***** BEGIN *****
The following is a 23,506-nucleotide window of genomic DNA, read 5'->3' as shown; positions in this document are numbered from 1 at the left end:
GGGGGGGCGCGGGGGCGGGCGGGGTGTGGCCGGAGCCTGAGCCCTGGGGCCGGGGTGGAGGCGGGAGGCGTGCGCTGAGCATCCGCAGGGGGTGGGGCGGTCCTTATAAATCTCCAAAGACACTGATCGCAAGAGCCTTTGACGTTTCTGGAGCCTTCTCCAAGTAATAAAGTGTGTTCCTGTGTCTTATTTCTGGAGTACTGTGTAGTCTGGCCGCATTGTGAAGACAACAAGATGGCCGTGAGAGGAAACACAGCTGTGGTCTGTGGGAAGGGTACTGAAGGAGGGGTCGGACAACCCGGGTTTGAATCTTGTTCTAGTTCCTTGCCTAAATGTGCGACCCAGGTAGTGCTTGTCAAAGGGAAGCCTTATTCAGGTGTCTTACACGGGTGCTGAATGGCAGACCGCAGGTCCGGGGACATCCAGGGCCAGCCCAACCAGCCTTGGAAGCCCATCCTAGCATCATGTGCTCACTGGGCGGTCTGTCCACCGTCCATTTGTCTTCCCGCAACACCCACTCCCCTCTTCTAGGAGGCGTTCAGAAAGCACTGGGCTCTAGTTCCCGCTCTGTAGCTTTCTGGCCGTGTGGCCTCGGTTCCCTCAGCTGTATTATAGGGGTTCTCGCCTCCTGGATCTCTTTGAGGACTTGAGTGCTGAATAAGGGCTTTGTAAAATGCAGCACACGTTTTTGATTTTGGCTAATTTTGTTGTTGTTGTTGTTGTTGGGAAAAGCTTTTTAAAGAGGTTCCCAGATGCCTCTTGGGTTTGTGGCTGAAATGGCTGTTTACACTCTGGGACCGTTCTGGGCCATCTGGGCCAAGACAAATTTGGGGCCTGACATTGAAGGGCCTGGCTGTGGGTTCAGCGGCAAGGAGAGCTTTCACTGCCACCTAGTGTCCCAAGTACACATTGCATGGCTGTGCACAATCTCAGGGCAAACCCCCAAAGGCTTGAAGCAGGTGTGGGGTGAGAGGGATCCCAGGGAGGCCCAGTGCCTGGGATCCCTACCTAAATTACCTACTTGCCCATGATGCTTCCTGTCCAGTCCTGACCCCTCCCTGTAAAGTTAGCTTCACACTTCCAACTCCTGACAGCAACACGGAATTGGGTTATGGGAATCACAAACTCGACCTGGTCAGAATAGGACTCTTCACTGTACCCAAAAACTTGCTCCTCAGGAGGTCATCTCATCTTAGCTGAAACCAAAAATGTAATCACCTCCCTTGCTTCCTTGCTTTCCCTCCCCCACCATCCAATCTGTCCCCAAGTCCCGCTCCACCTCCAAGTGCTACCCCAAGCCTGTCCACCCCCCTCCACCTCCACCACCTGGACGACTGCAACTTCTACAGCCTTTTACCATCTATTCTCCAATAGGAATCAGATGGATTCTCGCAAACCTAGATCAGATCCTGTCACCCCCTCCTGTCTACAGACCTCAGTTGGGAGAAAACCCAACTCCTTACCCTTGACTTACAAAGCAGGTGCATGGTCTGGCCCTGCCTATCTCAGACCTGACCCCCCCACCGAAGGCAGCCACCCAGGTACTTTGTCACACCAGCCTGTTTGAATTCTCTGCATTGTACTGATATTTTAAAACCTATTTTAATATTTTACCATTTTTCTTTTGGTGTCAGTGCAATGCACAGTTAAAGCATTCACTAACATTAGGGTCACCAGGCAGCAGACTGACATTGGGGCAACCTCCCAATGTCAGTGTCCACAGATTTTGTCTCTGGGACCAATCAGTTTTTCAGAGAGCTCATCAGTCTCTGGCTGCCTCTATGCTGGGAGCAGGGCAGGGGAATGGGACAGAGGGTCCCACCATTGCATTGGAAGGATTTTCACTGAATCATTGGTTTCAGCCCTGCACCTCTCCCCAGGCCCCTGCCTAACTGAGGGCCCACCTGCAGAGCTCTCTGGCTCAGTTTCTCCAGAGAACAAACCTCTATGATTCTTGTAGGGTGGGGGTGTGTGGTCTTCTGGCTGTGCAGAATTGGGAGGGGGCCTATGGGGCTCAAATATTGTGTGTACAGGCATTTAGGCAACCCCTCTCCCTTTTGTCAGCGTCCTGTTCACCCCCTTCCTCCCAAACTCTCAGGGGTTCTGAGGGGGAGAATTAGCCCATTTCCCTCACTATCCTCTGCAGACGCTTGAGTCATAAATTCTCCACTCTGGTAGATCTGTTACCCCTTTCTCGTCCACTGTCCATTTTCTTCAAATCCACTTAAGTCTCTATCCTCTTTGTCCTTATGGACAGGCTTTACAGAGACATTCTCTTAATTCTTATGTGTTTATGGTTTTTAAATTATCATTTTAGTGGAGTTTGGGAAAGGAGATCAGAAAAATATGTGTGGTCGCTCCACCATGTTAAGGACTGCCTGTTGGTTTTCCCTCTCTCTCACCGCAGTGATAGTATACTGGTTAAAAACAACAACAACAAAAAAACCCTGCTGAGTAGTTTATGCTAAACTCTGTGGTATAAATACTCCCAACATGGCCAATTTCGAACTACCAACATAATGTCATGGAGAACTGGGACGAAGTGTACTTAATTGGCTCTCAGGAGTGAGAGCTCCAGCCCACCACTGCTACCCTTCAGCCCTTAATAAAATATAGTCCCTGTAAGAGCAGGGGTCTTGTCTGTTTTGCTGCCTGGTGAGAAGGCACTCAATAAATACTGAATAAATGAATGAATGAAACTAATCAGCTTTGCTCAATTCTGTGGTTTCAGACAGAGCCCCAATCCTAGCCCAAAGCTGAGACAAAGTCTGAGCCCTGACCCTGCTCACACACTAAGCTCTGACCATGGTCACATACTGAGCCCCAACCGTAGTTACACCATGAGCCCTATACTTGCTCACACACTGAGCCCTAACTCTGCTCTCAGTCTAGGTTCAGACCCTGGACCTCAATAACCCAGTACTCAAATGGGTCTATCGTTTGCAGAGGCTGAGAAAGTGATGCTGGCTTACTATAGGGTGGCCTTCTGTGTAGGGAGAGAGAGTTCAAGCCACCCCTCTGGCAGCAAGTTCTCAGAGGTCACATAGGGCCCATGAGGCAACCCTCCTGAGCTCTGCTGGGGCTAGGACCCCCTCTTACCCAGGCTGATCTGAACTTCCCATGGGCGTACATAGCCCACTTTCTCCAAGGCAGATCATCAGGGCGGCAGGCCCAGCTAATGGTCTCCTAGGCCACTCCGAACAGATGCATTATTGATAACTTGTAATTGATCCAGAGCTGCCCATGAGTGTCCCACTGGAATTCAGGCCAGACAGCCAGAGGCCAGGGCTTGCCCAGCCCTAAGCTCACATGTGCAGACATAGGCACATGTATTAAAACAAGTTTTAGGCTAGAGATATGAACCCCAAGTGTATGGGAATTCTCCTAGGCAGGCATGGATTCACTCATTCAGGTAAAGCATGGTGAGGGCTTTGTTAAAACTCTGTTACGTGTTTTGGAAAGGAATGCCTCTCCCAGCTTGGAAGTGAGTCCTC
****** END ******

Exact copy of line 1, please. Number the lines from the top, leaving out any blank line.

The following is a 23,506-nucleotide window of genomic DNA, read 5'->3' as shown; positions in this document are numbered from 1 at the left end: